We rode into the town centre and stopped for a beer in a small bar, where there were tables outside in the sun. In Denmark, parking for bikes is allowed pretty much anywhere, as long as you don't cause an obstruction, so bikes get parked on pavements and in odd corners, all for free, of course. Not a parking meter or traffic warden in sight.
What surprised me most was the way that we rode. I had rather expected a bit of boy-racer stuff - foreign biker needs to be shown how the Danes really ride, kind of thing. But Poul was Mr Law-Abiding himself, keeping to speed limits religiously, rarely overtaking, and generally behaving suspiciously well. It was a very relaxing day, and an ideal way to get into the Danish way of things as far as road behaviour was concerned. I was to see the other side of things later.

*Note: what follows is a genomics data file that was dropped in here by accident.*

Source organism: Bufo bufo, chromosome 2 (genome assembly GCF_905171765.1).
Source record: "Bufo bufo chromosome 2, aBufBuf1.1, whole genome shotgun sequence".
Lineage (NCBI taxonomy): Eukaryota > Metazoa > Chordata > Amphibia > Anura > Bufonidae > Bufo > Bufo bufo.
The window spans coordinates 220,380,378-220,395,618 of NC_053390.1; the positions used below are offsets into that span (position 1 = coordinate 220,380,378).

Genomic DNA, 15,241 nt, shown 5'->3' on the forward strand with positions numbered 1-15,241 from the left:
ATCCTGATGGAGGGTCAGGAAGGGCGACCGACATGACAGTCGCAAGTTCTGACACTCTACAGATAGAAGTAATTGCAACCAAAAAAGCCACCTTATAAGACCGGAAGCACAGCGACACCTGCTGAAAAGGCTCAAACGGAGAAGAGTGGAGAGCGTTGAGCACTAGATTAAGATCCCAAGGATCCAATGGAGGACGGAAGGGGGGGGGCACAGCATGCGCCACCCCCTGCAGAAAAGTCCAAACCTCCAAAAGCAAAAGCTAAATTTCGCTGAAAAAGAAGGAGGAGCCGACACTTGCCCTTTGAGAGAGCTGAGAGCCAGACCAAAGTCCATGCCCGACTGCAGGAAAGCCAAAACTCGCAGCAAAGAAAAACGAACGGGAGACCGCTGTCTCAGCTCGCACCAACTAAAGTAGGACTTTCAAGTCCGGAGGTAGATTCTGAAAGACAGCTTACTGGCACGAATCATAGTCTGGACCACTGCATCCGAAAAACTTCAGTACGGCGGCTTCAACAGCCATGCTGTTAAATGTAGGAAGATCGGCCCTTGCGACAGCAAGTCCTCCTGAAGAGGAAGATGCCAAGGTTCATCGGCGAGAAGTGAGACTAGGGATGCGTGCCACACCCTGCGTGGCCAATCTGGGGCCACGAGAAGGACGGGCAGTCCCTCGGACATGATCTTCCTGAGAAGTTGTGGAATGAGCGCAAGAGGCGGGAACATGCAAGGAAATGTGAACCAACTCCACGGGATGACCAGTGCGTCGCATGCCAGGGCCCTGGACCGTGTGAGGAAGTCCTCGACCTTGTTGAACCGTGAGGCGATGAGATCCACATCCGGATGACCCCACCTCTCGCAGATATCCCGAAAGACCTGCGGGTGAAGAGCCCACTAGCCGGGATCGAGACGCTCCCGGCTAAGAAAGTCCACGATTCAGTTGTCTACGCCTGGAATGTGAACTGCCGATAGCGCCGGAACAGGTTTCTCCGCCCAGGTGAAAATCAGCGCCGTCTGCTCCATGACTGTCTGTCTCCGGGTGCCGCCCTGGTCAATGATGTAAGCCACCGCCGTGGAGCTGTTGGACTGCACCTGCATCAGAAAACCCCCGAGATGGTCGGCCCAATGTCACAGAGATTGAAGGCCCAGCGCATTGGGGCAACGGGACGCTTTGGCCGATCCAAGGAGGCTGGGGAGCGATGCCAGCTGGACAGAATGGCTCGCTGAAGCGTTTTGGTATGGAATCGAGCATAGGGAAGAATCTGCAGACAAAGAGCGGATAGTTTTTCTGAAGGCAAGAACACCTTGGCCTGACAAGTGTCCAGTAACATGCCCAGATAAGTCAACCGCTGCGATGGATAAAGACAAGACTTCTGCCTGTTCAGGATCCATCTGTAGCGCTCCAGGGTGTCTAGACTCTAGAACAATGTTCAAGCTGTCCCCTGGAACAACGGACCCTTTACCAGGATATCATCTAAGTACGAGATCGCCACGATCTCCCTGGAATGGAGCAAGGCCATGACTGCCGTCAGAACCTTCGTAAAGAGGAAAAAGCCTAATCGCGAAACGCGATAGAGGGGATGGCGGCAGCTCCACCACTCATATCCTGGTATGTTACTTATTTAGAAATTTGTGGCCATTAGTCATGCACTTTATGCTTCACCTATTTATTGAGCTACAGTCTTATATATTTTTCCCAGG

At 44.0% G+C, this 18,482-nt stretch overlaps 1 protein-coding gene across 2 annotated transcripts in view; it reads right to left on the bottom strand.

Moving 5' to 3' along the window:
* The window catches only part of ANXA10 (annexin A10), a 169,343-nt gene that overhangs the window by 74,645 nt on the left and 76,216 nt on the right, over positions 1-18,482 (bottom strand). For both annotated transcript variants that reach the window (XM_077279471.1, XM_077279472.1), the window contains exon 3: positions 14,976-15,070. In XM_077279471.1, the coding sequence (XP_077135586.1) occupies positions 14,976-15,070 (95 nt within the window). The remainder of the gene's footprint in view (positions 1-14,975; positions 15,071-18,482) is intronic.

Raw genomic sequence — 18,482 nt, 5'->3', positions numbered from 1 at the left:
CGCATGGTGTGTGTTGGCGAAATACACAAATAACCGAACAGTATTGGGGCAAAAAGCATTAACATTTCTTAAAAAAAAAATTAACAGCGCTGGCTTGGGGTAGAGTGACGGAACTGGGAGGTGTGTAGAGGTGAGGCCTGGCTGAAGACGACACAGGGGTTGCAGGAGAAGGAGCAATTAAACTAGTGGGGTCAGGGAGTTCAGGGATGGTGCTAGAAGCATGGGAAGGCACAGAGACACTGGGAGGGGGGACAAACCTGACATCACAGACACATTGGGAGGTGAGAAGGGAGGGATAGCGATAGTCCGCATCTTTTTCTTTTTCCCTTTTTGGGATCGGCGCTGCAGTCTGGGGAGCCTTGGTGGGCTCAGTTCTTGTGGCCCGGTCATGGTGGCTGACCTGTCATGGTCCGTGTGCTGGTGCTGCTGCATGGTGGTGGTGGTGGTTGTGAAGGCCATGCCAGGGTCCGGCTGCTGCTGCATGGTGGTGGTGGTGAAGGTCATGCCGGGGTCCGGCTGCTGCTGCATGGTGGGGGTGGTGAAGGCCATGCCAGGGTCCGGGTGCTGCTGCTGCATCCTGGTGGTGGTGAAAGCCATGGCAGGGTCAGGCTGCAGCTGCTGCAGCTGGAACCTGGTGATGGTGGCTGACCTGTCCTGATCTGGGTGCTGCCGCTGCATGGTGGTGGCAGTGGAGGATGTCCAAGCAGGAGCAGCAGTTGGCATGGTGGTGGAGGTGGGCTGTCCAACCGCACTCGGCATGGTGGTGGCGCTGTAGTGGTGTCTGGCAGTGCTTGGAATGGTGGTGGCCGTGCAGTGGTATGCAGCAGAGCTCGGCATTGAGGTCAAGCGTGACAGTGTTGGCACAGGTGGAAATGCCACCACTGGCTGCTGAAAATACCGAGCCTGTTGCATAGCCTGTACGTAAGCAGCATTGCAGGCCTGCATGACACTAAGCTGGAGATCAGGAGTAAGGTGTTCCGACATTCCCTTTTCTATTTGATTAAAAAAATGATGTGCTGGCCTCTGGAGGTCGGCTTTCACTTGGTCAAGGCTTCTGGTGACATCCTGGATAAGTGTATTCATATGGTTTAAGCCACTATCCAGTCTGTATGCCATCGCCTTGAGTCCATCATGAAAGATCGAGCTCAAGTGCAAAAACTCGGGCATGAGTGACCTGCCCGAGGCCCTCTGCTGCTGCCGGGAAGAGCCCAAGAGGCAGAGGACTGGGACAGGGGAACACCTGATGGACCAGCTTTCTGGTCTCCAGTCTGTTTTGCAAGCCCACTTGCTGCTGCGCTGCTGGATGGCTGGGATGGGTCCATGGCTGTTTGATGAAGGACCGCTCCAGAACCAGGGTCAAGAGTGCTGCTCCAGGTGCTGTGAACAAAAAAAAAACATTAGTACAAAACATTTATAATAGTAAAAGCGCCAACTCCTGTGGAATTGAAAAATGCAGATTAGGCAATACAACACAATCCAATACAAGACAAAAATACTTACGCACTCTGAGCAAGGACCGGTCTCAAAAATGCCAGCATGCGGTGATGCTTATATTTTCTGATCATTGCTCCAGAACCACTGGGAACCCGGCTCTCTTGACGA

In was treated to a good meal by Alice when we returned, and the evening was spent with more beer and a tasting of the curious Danish drink Gajol. This is a vodka-based liqueur-type drink, flavoured with liquorice and menthol. I think it's a Marmite thing - you'll love it or hate it - but fortunately I like liquorice, so I was a keen student. It comes in four 'colours', each with subtly different flavours, and Alice had been shopping and got a bottle of each (that must have cost a bit!) for me to sample. (The colours, by the way, refer only to the labels on the bottles. The liquid is always the same brown, a bit like thin gravy.) Poul had already sent me a sample of the Blue Gajol, which I had liked. Now I was able to try the Yellow, Green and Red. Some were more spicy, some more salty, but they were all very pleasant to sip as we sat and watched the sun go down.
My tent seemed very small after the comfort of Poul's 'palace', but I crept in and settled down for the night. In September in Denmark, the days are pleasantly warm, but the nights are pretty cold - I must remember to bring a better sleeping bag next time.